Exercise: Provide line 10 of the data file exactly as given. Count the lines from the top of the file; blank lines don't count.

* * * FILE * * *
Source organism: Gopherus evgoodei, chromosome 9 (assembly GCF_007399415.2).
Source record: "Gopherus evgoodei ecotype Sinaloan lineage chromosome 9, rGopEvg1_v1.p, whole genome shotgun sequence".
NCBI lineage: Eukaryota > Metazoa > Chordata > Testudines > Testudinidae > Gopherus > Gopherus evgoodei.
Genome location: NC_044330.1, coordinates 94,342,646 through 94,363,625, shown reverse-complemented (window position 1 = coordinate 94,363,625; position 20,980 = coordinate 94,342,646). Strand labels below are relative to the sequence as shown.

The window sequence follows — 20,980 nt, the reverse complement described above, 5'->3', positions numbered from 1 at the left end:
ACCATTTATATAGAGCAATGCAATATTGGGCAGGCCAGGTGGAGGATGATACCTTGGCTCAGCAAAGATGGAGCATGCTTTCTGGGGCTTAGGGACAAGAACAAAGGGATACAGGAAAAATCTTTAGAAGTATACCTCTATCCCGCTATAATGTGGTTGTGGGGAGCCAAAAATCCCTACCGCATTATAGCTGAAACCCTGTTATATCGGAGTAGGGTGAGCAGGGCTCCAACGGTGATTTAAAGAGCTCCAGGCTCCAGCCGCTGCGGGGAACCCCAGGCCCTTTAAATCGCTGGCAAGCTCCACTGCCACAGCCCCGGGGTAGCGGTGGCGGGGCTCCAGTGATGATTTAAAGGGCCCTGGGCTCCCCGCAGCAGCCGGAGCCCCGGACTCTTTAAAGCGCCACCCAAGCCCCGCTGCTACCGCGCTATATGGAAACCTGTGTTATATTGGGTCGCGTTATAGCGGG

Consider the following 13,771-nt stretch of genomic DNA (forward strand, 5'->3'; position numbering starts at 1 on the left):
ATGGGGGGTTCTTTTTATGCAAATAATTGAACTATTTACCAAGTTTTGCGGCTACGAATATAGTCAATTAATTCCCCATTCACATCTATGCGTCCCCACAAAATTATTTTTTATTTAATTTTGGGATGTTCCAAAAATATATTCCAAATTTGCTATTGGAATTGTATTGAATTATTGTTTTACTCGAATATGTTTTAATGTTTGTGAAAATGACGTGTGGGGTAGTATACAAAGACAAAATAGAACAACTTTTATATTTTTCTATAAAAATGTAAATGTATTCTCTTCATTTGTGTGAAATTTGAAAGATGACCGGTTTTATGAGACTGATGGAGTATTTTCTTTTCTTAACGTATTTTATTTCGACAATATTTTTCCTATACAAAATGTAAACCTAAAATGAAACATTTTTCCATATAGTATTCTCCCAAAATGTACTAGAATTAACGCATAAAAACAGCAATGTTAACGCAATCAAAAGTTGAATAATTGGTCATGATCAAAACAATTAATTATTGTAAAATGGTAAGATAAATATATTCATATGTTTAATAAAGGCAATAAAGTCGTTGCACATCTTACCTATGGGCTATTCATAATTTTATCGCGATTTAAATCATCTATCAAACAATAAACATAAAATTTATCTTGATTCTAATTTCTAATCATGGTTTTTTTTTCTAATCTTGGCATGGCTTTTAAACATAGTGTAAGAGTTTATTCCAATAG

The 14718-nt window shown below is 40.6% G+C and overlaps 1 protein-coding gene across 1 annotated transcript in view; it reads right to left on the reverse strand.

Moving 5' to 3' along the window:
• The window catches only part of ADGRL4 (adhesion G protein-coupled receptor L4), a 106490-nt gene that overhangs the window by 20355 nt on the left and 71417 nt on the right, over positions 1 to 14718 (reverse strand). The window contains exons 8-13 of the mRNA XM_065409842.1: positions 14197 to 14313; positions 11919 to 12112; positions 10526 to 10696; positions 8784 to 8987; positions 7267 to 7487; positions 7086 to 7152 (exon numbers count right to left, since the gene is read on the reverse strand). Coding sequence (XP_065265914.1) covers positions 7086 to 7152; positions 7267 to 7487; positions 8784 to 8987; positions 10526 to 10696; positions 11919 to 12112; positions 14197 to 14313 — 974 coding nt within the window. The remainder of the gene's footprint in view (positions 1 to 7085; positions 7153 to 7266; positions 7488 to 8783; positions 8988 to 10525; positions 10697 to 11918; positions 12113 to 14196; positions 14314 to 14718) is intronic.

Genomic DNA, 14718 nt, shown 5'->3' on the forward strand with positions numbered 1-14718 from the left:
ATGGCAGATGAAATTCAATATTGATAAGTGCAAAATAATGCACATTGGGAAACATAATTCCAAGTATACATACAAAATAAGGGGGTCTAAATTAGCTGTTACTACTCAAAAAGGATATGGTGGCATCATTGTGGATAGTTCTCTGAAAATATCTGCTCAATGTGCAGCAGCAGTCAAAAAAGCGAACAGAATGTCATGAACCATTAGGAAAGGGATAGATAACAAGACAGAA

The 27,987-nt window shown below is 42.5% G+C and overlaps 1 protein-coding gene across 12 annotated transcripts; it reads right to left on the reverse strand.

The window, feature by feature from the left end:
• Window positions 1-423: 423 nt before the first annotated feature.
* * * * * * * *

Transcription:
Moving 5' to 3' along the window: